Donald Trump: What's wrong with him? "Bloodbath"- statement has on itself

Predicting a “bloodbath” in the event of an election defeat may once have been the stuff of resignations. From Donald Trump's mouth, this is a classic Saturday. Once again, the Republican made the country boil with a statement.

Donald Trump has become a master at playing jump rope with the limits of what can be said.

Especially in his election campaign appearances, the Republican presidential candidate is at his populist best again and again. Cheered on by thousands and thousands of frenetically cheering fans, the entertainer reels off his greatest hits: everything from the swansong for a corrupt left-wing elite to the political witch hunt for himself. It's his safe space for rushing, his regular table in the spotlight.

Donald Trump in Ohio: about Chinese cars and bloodbaths

This was also the case at Ohio State on the weekend. Actually, Trump only came to the town of Vandalia to drum up support for his party colleague Bernie Moreno, whom he would like to see in the Senate in Washington. But during his speech, the 77-year-old went overboard. First he saluted the violent perpetrators of the Capitol storm on January 6, 2021 – according to him, “hostages” and “incredible patriots” whom he would free.

But the excitement of the day was different. “If I'm not elected, there will be a bloodbath overall, that will be the least, it will be a bloodbath for the country.” His party later backtracked – their candidate had meant an economic bloodbath. Trump had actually used the word in connection with China's alleged plans to build cars in Mexico and then sell them to the United States. Something like that would never become a reality with him as president; he would impose 100 percent tariffs on Chinese cars.

But the storm of indignation was not long in coming, context or not.

Conservatives accuse the media of influencing opinions

The team around President Joe Biden, who is running again, accused Trump of bringing about another January 6th. Of course, the Grand Old Party tried hard to put the genie back in the bottle. Conservatives accused media outlets like CNN and NBC of taking Trump's statement out of context. “Biden's policies will cause an economic bloodbath for the auto industry and auto workers,” said Trump campaign spokeswoman Karoline Leavitt.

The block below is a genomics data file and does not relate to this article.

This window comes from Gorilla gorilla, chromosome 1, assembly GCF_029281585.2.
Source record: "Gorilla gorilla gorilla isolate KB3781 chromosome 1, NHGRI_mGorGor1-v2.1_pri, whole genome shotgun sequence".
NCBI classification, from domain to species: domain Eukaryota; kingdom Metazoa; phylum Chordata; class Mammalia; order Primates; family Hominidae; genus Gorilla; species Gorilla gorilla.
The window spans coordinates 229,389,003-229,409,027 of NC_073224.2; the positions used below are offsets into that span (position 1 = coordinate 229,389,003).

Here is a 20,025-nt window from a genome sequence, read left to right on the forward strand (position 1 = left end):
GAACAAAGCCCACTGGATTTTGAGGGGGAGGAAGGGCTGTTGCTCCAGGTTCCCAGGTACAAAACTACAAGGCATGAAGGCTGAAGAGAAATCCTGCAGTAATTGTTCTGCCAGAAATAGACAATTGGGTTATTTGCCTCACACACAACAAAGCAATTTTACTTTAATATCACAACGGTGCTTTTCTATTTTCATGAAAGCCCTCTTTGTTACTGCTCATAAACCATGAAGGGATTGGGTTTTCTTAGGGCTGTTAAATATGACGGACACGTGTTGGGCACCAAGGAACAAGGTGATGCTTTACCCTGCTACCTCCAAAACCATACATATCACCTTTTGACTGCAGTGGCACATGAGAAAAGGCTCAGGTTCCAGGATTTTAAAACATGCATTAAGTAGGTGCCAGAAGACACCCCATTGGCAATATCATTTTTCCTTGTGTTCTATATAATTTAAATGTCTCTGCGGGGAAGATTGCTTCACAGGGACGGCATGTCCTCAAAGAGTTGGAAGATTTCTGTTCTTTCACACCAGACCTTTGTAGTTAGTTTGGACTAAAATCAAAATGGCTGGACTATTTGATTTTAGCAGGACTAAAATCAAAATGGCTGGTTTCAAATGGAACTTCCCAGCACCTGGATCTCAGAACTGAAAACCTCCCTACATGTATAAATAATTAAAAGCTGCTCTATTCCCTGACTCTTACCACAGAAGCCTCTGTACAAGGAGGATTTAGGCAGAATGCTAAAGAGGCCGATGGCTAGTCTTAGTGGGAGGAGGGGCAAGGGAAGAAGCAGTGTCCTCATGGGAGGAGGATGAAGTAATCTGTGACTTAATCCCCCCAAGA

Several Republicans, including Senators Mike Rounds and Billy Cassidy, tried to put Trump's words in perspective. Tech billionaire Elon Musk, who is increasingly moving closer to Trump, also attacked the media. “This headline is misleading as it referred to the auto industry. Shame on NBC,” he tweeted:

Republicans: “Bloodbath” is a matter of definition

Trump's rhetoric was borderline “depending on your perspective,” admitted Senator Cassidy, who was once one of only seven Republican senators to vote for impeachment – and thus against Trump.

Now the definition of the word bloodbath can also be interpreted as an economic disaster, says Cassidy. The vaguer of two definitions in the Cambridge Dictionary is: “a very bad situation in which a lot of harm is caused.” By the way, in German you would need a lot more imagination. The only definition according to Duden: “bloody conflict between enemy groups in which a large number of (innocent or defenseless) people are killed”.

But even if Trump actually feels misunderstood and he has “only” promised economic chaos: As an entertainer, the “Make America Great Again” man of course knows what words can do. The question also arises as to how many MAGA disciples listen to Trump with a dictionary in their arms.

Sources: “Politico”; “Fox News”; CNN; “New York Magazine”